Liz Karan leads Pew’s work to protect ocean life on the high seas, a global effort to safeguard marine life beyond national jurisdictions, where currently there is no method to fully protect these special places. Karan joined Pew in 2009 and has worked on several international marine issues, including aquaculture reform, global shark conservation, and Southern Ocean protections.
Karan has 15 years’ experience working in the environmental community, with a diverse background in marine conservation, climate and energy policy, business development, and marketing. Before joining Pew, she worked for the Center for Clean Air Policy, the Conservation Law Foundation, and the National Environmental Trust. She holds a bachelor’s degree in geology from Mount Holyoke College and a master’s degree in international environmental policy from the Fletcher School at Tufts University.
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The science is clear: The ocean is suffering from a suite of human-caused impacts, and action is needed soon to reverse that decline and ensure the protection of marine biodiversity in areas that have yet to be exploited. Read More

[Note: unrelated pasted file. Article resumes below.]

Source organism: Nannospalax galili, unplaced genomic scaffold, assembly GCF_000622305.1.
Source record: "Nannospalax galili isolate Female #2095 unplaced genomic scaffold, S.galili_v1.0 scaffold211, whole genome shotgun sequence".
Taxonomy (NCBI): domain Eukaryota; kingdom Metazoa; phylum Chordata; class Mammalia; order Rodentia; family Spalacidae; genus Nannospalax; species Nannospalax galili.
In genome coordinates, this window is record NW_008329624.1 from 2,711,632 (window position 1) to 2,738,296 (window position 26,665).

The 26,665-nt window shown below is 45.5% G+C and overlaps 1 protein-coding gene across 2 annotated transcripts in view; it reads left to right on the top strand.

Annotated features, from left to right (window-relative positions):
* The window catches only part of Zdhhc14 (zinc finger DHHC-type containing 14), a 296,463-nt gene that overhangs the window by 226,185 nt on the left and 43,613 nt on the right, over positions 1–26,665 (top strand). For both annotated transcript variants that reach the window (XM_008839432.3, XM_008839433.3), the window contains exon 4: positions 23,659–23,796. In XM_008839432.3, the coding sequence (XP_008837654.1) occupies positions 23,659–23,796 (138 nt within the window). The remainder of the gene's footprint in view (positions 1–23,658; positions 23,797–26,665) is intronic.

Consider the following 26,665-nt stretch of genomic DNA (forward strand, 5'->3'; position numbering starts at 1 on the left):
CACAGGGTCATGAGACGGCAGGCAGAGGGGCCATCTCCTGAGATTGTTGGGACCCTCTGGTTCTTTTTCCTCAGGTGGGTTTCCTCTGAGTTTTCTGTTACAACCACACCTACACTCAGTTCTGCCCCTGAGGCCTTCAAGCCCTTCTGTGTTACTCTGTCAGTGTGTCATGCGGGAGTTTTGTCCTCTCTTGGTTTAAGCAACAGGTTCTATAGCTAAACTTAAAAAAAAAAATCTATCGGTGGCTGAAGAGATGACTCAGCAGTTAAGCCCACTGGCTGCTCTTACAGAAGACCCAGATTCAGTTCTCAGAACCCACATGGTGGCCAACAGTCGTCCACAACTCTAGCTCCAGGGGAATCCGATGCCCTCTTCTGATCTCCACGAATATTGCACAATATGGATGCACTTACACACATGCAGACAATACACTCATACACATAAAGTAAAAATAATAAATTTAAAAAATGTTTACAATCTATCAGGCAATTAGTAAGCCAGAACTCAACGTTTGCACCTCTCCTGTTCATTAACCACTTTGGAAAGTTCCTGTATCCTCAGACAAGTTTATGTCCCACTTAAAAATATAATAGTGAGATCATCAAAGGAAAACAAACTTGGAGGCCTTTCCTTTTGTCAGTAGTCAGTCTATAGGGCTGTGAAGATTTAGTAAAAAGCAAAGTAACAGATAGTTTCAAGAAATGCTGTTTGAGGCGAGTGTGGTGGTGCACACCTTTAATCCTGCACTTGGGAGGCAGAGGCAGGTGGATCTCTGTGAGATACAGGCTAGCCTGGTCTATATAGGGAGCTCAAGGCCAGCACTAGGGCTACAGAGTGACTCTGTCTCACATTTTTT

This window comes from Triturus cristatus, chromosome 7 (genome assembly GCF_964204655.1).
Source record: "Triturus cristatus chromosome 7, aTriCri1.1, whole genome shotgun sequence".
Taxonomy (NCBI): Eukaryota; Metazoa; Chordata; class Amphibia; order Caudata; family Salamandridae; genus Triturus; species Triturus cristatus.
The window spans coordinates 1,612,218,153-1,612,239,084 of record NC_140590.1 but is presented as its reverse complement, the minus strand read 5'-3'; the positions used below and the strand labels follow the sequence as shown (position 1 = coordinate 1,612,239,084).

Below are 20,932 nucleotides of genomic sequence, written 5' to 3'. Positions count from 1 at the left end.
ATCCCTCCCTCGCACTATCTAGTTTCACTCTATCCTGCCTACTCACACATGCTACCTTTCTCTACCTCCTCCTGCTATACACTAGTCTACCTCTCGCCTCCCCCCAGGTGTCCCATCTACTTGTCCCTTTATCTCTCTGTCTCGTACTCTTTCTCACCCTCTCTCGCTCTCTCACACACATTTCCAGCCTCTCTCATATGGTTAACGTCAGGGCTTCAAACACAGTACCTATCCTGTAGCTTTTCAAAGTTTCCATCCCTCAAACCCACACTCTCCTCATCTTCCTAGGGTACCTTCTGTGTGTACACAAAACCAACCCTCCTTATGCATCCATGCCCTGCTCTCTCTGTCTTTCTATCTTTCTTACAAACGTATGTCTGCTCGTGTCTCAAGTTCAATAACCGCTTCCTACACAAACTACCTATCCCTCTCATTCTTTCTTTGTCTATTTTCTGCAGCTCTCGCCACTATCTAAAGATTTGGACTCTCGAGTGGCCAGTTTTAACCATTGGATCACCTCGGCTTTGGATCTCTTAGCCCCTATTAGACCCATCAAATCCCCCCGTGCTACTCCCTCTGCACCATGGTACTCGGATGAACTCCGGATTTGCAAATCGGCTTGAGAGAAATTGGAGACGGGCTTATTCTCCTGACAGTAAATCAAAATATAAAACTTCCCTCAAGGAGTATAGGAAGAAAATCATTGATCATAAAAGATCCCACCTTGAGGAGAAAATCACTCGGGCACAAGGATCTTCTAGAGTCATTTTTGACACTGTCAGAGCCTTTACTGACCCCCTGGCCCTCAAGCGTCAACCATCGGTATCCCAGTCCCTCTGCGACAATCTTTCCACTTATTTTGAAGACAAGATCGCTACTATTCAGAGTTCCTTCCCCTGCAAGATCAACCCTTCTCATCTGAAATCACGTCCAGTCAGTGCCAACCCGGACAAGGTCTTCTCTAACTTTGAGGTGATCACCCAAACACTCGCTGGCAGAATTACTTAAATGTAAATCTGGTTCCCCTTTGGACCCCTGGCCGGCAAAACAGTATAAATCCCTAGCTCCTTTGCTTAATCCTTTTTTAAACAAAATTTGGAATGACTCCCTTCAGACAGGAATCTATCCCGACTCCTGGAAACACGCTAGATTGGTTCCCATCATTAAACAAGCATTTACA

After two years of meetings, and building on more than 10 years of debate and discussion, a key U.N. committee has recommended that the General Assembly move forward as soon as possible with an intergovernmental conference to negotiate an international treaty to protect the high seas. Read More
After more than a decade of talks, the United Nations has the opportunity to move forward with a new international treaty that would protect marine biodiversity on the high seas. These ocean areas, which lie beyond the governance of any one country, are critical to achieving the levels of marine protection that scientists say are necessary to preserve vital and sensitive ecosystems, especially in... Read More